Low back buttock groin leg foot pain/tingling

by Ruth

Maigne's syndrome come from the thoraco lumbar junction.

Maigne's syndrome come from the thoraco lumbar junction.

First episode 2 yrs ago mainly right groin pain. Lasted about 6 weeks. No treatment except painkillers. Had abd/pelvic ultrasound and ct scans. Also x-ray to check for kidney stones. Clear.

1 yr later started to get cramping lower leg/toes, progressed to tingling, burning legs and feet; very little back psin. Drs checked vit d, iron levels ok. Given quinine no change. One said maybe restless legs, one "anxiety "

1 yr later groin pain again with some low back and buttock pain. Mainly right side. Tingling and burning in legs and feet, both, but more in right. Very uncomfortable to sit more than a couple of minutes. Lying only ok on left side. Restless, agitated feeling that I need to change position very often. Need to walk to give some slight relief.

Developed severe anxiety and depression 7 yrs ago. Had to retire because of it. Since then have become very sedentary, sitting on saggy chair for many hours each day.

Current pain started 9 wks ago. Currently having physiotherapy appointments , two mobilisation treatments so far and now 3 exercises to do twice daily. Usually take 2 x 2 antiinflamms daily; don't like taking meds. Use ice and heat.

Physio is on 2 week holidays just now. I'm continuing as instructed but no relief yet. Unable to drive etc. It's really getting me down as I can't see any light at the end of the tunnel. I'm female 62.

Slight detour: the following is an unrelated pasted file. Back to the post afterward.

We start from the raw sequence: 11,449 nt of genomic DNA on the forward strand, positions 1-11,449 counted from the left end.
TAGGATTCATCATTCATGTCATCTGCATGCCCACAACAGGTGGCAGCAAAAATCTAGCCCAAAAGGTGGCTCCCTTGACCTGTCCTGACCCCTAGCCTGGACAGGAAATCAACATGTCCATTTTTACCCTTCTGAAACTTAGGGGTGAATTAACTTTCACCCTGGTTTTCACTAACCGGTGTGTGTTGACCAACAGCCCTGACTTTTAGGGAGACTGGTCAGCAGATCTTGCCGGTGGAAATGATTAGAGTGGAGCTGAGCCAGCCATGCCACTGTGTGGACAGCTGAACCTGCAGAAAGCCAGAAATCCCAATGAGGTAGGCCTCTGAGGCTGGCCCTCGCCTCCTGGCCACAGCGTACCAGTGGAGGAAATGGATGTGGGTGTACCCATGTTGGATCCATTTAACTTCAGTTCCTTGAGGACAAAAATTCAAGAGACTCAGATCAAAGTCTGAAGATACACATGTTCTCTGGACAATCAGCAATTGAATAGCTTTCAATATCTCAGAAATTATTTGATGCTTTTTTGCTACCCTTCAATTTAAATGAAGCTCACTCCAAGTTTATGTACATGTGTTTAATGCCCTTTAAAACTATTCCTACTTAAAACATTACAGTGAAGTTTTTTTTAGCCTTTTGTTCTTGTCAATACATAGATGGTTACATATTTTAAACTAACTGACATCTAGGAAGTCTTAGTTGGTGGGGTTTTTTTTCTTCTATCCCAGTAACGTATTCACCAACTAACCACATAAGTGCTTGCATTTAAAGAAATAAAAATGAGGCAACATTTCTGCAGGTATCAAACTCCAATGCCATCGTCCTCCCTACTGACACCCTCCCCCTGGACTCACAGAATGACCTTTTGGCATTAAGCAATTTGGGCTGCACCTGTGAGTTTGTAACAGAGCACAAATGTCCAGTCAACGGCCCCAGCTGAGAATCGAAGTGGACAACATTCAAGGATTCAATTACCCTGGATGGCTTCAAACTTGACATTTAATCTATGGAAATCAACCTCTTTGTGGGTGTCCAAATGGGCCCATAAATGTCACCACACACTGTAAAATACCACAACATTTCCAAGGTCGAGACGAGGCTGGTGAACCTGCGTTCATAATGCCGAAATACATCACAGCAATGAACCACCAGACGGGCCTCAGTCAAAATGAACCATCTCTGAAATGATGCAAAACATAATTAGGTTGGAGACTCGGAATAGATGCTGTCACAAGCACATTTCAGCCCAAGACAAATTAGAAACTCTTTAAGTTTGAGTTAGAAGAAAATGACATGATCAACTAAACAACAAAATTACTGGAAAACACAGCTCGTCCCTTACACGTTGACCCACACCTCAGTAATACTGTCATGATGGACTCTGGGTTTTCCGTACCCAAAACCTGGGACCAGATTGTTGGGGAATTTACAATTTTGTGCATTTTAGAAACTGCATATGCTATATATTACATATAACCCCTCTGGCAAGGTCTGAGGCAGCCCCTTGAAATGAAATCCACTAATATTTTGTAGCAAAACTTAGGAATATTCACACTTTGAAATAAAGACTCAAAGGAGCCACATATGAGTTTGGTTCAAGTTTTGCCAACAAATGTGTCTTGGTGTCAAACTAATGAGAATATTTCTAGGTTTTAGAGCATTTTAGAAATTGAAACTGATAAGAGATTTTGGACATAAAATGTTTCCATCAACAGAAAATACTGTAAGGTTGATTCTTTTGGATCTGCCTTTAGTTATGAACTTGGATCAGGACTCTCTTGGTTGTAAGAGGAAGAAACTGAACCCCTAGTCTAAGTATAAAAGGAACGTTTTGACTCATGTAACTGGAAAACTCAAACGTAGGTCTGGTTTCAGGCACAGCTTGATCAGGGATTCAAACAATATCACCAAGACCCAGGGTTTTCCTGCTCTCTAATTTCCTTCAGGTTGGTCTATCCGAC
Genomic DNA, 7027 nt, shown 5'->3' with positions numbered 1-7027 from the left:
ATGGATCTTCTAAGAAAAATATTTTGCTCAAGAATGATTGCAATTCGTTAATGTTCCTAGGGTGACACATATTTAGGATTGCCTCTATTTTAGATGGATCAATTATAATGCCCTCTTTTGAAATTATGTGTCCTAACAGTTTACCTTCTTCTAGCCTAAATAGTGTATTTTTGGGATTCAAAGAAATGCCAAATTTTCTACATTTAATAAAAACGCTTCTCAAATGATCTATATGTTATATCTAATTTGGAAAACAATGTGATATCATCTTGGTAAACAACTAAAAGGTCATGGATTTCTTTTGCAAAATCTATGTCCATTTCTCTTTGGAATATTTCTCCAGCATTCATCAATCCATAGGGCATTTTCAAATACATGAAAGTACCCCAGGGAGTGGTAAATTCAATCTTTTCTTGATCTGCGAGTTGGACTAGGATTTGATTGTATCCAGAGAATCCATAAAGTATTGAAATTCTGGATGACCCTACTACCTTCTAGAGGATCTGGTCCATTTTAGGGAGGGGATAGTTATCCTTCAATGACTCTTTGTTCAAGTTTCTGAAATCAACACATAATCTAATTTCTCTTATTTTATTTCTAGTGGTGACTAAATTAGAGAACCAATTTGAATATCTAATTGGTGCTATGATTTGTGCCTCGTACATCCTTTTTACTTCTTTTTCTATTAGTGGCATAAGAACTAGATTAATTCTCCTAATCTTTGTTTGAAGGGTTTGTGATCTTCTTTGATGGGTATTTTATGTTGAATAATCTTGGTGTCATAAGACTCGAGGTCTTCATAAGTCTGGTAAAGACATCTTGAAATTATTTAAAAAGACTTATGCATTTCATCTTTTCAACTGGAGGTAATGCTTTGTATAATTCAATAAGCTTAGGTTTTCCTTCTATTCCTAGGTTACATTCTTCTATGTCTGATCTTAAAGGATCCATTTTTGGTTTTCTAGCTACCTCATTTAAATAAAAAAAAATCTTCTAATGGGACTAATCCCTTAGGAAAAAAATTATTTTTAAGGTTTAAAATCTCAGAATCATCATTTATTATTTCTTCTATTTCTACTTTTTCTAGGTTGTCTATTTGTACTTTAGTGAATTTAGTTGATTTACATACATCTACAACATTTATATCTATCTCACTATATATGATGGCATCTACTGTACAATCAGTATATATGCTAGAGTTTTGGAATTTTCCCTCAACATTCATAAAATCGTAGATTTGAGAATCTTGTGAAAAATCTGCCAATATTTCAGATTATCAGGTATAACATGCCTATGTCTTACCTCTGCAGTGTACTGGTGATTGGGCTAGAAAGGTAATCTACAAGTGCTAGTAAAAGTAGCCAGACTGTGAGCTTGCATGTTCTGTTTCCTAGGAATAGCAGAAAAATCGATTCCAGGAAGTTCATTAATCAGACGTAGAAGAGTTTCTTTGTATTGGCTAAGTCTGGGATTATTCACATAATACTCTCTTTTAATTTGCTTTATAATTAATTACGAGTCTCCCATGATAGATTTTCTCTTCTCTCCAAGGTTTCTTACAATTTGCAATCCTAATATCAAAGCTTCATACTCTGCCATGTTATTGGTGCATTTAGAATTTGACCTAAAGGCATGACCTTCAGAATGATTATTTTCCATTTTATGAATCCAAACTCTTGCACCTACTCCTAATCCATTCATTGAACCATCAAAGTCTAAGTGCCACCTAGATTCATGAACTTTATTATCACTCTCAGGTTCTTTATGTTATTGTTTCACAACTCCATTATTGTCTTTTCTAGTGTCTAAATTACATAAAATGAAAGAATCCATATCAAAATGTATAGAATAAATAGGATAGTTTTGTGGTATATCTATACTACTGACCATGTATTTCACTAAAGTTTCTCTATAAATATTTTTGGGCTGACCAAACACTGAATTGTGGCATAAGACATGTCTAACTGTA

Sorry this is so long. I would appreciate any comments/ tips etc thank you, Ruth.

Ps physiotherapist says possibly from lumbar spine roots or facet joints/ sacroiliac.

Hello Ruth,
What strikes me from reading your report, not that long really, is that no one has come up with a diagnosis; possibly this, and possibly that.

I won't be so presumptious as to add to that confusion.

It seems that there may be different things going on.

First of all your sedentary lifestyle; that's only going to complicate what's going on. Are you fed up enough with the pain to start taking a walk, or cycle, or swim every day?

Secondly, you mention groin pain quite often; that's likely coming either from the hip, the sacroiliac joint, or a Maigne's syndrome. Lie on your back and pull the knee to your chest, then to the opposite shoulder, and then drop into the lotus position; is it noticeably tight and stiff and painful? Compare with the other hip.

Thirdly, if you're still on anti depressants, there's a 75% increased risk of osteoporosis; but that's a silent disease and you don't know until something breaks.

To test if this is coming from your lower back, sit in a kitchen chair, flex your head and ask hubby to lift each leg in turn parallel to the ground, dorsiflexing the ankle. Are they equal? Is it particularly sore in the leg or lower back?

Now bend slowly forward, backwards and to the side; any sharp pain, any radiation to the leg?

I'm shooting in the dark, Ruth, but these are the kinds of tests I'd be doing.

I hope it contributes. Meantime stick with your PT; give her a chance; Rome wasn't built in a day.

Dr B

» Low back buttock groin leg foot pain/tingling

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Interesting challenges of the day

1. Mr S is a 76 year old man with neck pain of some 9 months duration. Luckily, most of the discomfort is upper cervical which is only rarely arthritic; his lower cervical spine is a degenerative mess that I have left alone. After seven treatments his pain and stiffness is 50 percent better, and he is happy in the circumstances. He can sleep through the night now and that makes a huge difference.